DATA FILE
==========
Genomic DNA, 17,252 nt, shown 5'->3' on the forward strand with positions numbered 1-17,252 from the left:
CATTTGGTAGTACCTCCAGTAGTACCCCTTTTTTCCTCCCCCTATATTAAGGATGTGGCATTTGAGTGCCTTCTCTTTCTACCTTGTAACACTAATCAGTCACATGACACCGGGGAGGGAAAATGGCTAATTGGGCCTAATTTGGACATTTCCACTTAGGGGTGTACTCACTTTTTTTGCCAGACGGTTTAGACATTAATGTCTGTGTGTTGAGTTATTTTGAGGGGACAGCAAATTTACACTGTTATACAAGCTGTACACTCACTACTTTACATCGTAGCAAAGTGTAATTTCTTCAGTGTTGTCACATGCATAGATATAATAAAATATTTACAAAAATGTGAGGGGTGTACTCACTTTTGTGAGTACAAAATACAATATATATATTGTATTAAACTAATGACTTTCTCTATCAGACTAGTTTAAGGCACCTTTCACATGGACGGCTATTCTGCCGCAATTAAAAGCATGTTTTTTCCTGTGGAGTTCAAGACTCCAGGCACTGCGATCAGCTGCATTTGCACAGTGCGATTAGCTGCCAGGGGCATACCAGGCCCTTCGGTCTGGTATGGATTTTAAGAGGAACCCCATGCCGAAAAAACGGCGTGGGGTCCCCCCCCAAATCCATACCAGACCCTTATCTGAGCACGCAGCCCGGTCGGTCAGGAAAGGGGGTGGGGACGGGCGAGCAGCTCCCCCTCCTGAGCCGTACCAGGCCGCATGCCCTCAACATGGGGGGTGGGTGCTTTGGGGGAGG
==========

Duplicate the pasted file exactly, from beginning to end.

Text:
Genomic DNA, 17,252 nt, shown 5'->3' on the forward strand with positions numbered 1-17,252 from the left:
CATTTGGTAGTACCTCCAGTAGTACCCCTTTTTTCCTCCCCCTATATTAAGGATGTGGCATTTGAGTGCCTTCTCTTTCTACCTTGTAACACTAATCAGTCACATGACACCGGGGAGGGAAAATGGCTAATTGGGCCTAATTTGGACATTTCCACTTAGGGGTGTACTCACTTTTTTTGCCAGACGGTTTAGACATTAATGTCTGTGTGTTGAGTTATTTTGAGGGGACAGCAAATTTACACTGTTATACAAGCTGTACACTCACTACTTTACATCGTAGCAAAGTGTAATTTCTTCAGTGTTGTCACATGCATAGATATAATAAAATATTTACAAAAATGTGAGGGGTGTACTCACTTTTGTGAGTACAAAATACAATATATATATTGTATTAAACTAATGACTTTCTCTATCAGACTAGTTTAAGGCACCTTTCACATGGACGGCTATTCTGCCGCAATTAAAAGCATGTTTTTTCCTGTGGAGTTCAAGACTCCAGGCACTGCGATCAGCTGCATTTGCACAGTGCGATTAGCTGCCAGGGGCATACCAGGCCCTTCGGTCTGGTATGGATTTTAAGAGGAACCCCATGCCGAAAAAACGGCGTGGGGTCCCCCCCCAAATCCATACCAGACCCTTATCTGAGCACGCAGCCCGGTCGGTCAGGAAAGGGGGTGGGGACGGGCGAGCAGCTCCCCCTCCTGAGCCGTACCAGGCCGCATGCCCTCAACATGGGGGGTGGGTGCTTTGGGGGAGG